わびさび【Wabi and Sabi】

The Japanese are clever and intelligent people and their way of thinking is varied and suitable to their culture. In fact, wabi meant, many years ago, to become weak and weary. This meaning came from the word wabu. Wabishi, the adjective, meant, to be lonely and without comfort. In those days, the physical and mental pain of the people was widespread and constant. Every day, people felt lonely and comfortless and could do little to help themselves.

日本人は知性溢れる優れた民族ですから、その考え方はもっと多様でしょうし、日本文化に根ざしたものであるはずです。 わびは「わぶ」という言葉に語源を持ち、つらくて精も根も尽き果てたという意味で使われていました。形容詞の「わびしい」は、孤独で、すがるもののない状態を指しました。当時の人々の生活は孤独感にさいなまれ、助けてくれるものもなく、逃れることのできない精神的、肉体的な苦痛に満ちていたのです。

Then, in the Kamakura Era (1185 – 1333) and in the Muromachi Era (1336 – 1573), literary people tried to change the bad feelings of wabi into good ideas of life. Wabi was developed into the positive thought that poverty, loneliness and the absence of beauty led to freedom from material and emotional worries. This idea became the central concept of the tea ceremony and of certain philosophical works. These new thoughts were especially accepted by tea ceremony masters, such as Murata Shuko (1422 – 1502), Takeno Joo (1504 – 1555) and Sen no Rikyu (1522 – 1591). They pointed out the richness to be found in poverty and the beauty to be found in simple things.


Of course other people are able to understand the same feelings and enjoy them. My own family was very poor and we found that some of the experiences we had, and the foods we ate, were really wonderful. I am sorry other people were prevented by their excess money from having the same kinds of pleasures. Even today, I feel nostalgia for the “Good Old Days.” Let’s keep open minds about such cultural thoughts.Basic ideas may vary a little, from culture to culture, but people are really very much the same all over the world.


Sabi helps us be observant of the beauty in age. Antiques are beautiful to us, partly because their age gives them a certain patina, or glow, that is missing in new things. Antiques are treasured in all countries of the world. Family relics and household goods stay in families for years and gain respect and value as time goes by. The ideas of the appreciation of the loveliness of age must be universal. In addition, of course, just as we appreciate the beauty of old things, we can also value the beauty of an old person, who has experienced life, with its joys and troubles.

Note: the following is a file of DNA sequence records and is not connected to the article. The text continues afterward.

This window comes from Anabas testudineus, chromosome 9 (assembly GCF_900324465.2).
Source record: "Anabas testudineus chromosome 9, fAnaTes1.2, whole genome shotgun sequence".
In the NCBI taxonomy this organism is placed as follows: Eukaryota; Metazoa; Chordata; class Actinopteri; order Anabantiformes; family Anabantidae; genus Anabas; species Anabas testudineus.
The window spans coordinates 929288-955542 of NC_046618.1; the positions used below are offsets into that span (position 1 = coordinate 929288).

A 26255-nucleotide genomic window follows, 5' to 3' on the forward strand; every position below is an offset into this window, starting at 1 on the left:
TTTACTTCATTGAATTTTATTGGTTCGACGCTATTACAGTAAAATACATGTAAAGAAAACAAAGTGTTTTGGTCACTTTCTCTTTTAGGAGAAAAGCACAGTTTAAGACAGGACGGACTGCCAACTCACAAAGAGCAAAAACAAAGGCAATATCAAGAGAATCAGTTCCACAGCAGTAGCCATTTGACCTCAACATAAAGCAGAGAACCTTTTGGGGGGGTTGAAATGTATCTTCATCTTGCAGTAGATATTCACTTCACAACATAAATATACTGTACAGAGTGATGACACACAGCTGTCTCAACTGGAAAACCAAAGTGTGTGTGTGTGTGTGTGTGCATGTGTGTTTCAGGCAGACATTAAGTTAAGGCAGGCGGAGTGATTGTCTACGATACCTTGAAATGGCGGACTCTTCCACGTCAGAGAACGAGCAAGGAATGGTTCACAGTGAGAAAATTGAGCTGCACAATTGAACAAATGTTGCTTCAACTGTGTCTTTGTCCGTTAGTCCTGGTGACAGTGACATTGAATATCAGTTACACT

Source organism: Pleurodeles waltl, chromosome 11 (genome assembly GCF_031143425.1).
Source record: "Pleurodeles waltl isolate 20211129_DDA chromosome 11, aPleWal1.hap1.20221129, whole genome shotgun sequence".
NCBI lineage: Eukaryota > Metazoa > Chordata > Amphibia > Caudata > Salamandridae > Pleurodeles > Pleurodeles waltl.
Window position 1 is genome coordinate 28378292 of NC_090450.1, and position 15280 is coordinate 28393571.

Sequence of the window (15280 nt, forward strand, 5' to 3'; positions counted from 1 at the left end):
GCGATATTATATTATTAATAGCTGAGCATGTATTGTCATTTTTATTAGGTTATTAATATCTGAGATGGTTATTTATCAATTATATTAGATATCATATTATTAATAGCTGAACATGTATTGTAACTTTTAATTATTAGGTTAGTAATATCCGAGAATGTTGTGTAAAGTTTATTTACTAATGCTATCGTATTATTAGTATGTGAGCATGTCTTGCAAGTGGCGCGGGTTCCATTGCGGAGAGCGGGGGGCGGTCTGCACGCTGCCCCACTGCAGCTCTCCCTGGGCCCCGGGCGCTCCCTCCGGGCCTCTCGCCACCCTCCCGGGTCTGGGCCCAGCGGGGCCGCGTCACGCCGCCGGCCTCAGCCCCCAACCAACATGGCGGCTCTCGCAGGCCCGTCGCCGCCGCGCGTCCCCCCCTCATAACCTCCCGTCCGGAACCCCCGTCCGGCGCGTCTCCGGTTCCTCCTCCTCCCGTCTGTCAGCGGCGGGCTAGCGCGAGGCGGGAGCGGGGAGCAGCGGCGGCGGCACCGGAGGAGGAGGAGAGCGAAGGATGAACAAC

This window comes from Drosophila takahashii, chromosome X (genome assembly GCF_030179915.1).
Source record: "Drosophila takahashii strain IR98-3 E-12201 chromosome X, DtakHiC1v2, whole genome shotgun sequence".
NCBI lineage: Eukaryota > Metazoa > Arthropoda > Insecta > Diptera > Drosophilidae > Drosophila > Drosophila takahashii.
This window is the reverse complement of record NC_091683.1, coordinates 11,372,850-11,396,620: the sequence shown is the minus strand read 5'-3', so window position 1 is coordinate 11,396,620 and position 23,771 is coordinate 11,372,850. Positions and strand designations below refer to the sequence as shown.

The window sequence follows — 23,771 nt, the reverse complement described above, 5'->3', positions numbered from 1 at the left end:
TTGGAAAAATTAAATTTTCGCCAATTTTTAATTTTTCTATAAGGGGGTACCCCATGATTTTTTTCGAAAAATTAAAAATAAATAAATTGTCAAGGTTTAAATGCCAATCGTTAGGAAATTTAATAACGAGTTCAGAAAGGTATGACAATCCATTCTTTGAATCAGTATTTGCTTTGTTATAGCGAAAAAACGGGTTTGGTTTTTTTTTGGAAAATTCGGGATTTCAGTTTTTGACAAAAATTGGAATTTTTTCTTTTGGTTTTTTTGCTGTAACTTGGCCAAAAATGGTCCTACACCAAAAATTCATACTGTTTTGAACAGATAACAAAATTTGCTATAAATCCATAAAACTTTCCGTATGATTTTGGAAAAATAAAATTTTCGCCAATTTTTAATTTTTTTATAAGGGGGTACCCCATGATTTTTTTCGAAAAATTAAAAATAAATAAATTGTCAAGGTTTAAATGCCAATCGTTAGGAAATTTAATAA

The old Japanese masters created new meanings for painful feelings all people experienced, but found it hard to remedy. These new values added something warm and comforting to the the trials that afflicted all Japanese in the old days. Today, many people have forgotten the old meanings of wabi and sabi. Many people don’t understand the new meanings of these words either. It might be difficult to find synonyms in other languages for wabi and sabi, but the feelings can be described in very lovely terms.


We think of the softness of the skin of old people as a mark of those who have experienced the trials of life. Who made my old netsuke, and how much time did he or she take to carve it? Did the artist love the work? I love it!


I often used to go into the woods to get away from the modern world and experience peace in the quiet wilderness. I would seek out lonely rocks and rushing mountain streams where the winds that blew recognized no human. In places like these, I knew for certain that I was nothing! At the same time I saw the beauty of nature and of life itself. Wabi and sabi do exist. I have experienced them. They are associated with Buddhist thought, but educated people all over the world understand them, too!


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